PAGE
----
This is exactly the problem - people are incredibly naive about financial products and long term risk.
Most people just see the monthly payment at the interest rate they sign up to and hope they can make those payments and, especially at the top of the market, were just desperate to get onto the property ladder and accommodate themselves.
A lot of people are also vastly over-optimistic about their economic prospects. That's good in so far as it means people are generally ambitious, but it is not necessarily reflective of reality or prudent.
Human psychology does not do prudent decision-making very well. That is why strict financial regulation is in place to prevent markets from going crazy. Stock markets go nuts based on whims, housing markets, you name it.. once something becomes accepted practice, people all jump on the band wagon.
Also, never under-estimate the heard instinct in humans. We do make decisions by ourselves sometimes, but for a lot of issues in life, we group-think. That is what our brains are evolved to do because in a lot of situations it works well.
If a lot of people think something's correct, we tend to just accept the group's view. For a lot of things this works well, but for some things it's massively dangerous e.g. it can result in market bubbles, election of extremist organisations e.g. the Nazi party's electoral success in Germany before WWII being the most terrifying example, or the formation of cult-like views.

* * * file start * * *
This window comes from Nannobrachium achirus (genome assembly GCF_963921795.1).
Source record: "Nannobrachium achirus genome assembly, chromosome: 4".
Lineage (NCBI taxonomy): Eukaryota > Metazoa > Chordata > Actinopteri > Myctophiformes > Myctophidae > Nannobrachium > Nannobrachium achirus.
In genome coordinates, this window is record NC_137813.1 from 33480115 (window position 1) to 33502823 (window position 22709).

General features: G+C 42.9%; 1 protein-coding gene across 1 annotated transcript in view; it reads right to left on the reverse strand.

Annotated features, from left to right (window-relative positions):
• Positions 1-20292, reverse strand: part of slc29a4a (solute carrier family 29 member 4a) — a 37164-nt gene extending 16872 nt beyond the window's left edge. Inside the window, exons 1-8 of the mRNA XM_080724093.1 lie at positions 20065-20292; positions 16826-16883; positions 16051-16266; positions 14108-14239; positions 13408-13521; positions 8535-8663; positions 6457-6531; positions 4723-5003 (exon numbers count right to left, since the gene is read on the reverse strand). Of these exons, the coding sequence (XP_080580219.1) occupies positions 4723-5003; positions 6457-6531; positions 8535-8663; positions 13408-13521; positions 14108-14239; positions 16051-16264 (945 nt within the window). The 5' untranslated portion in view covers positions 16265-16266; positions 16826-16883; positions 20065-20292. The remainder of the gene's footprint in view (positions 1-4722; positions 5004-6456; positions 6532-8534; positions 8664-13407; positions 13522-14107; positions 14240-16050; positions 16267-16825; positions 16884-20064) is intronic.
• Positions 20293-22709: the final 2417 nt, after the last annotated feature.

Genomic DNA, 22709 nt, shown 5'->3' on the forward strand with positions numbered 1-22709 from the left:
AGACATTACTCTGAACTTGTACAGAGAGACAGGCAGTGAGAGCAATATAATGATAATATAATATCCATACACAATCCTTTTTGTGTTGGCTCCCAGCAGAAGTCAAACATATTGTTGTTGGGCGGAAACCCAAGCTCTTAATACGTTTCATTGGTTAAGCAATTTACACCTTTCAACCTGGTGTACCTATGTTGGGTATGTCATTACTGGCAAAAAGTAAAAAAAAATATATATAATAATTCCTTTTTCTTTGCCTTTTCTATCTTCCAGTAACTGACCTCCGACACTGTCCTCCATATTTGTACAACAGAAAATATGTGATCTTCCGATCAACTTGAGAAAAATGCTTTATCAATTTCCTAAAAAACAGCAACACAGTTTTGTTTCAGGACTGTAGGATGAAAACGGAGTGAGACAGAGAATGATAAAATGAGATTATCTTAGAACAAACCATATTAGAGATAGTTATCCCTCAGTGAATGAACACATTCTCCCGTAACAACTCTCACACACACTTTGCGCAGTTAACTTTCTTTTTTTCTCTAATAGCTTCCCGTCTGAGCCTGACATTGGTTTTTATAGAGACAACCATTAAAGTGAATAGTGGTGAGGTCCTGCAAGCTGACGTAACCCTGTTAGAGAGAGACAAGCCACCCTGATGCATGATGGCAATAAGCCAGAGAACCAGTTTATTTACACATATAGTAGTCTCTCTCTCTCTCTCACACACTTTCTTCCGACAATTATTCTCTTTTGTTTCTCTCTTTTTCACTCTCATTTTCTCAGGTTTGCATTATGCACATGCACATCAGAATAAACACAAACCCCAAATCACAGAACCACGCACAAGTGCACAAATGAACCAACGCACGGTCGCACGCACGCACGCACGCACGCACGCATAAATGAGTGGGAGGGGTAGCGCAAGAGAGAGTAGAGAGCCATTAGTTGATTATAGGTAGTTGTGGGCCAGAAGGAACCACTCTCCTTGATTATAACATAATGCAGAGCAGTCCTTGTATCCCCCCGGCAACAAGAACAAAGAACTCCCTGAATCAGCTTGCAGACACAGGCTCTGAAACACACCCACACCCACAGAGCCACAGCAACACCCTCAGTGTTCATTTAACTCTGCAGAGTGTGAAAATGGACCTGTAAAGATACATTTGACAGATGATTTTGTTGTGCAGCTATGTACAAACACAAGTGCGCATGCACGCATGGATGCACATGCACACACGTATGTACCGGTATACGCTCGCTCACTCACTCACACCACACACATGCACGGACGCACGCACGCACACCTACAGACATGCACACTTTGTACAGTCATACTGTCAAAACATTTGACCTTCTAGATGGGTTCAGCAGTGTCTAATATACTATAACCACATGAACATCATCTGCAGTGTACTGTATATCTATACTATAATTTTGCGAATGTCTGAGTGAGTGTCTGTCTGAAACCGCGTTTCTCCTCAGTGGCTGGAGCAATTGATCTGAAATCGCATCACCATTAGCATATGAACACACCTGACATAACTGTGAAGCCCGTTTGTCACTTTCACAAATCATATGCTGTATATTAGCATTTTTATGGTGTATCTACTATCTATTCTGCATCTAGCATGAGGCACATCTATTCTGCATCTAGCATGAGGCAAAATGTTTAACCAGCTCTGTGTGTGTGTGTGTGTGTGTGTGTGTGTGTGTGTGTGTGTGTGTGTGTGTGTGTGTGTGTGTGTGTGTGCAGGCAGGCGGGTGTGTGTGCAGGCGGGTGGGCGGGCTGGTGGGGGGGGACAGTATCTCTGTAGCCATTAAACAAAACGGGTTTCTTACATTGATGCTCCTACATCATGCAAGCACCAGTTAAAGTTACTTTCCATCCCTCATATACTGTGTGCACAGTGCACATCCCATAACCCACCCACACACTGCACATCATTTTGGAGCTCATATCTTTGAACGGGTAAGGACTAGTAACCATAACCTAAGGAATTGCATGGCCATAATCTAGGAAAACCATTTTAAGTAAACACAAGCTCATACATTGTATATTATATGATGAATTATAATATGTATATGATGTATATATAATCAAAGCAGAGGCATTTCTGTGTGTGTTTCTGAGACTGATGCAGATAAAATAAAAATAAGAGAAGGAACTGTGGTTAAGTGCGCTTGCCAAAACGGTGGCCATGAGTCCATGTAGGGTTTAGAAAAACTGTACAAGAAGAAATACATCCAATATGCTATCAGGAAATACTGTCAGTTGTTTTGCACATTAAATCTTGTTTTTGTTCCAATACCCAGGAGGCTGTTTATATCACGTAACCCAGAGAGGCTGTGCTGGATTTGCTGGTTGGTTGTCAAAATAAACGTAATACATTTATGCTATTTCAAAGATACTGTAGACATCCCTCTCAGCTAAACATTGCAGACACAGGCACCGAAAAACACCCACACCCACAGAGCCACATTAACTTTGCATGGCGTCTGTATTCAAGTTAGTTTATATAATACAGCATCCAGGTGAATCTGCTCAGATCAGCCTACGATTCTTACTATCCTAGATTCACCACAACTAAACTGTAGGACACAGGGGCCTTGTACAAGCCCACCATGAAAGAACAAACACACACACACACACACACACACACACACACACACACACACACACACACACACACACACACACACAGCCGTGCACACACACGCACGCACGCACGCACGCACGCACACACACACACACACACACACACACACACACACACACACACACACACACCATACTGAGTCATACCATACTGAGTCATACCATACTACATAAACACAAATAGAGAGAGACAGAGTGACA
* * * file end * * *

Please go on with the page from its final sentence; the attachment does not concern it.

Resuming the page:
It is very hard to shift people's opinions when lots of people are telling them that something's correct.
In Ireland, the accepted reality was that you HAD to get on the property ladder and that prices could only increase. That's how all bubbles operate and that is exactly why you need serious and prudent regulation to prevent them and why banks are supposed to be doing their job by managing people's ability to access crazy levels of financing.
Throwing money at consumers without any notion of how they are going to ever pay it back is totally unreasonable and financial suicide and I do think the banks (and ultimately by the looks of it the entire system) will just have to accept that that is what happened. Thus, these write-downs are going to have to happen.
Originally Posted by riclad
THIS is a nurse,she should be smart enough to know, i borrowed x amount,i have to pay x amount per month,can i afford it .I hear nurse,s wages are pretty good.
IF she work that out,i would,nt trust her to hand out medication.You need a good education and leaving cert to become a nurse.
I dont think the banks can afford to do this with everyone whos having trouble paying a mortgage.
I didn,t know 3 bed houses are going for 70k, so who would buy a 1bed apartment ,if i can buy a house for 70k?
IF a nurse cant pay a mortgage god help the people on lower wages who dont have strong unions to protect them.
She's a *nurse* - she makes medical decisions, looks after patients, knows about diseases, illnesses, is probably a very caring, nice person, very people-focused, and has all sorts of great positive things to contribute etc etc.
However, she is not a trained actuary, banker, economist or financial expert.
I would not go to a bank with a broken leg, or to get an injection! Nor, would I expect a nurse to be a financial expert.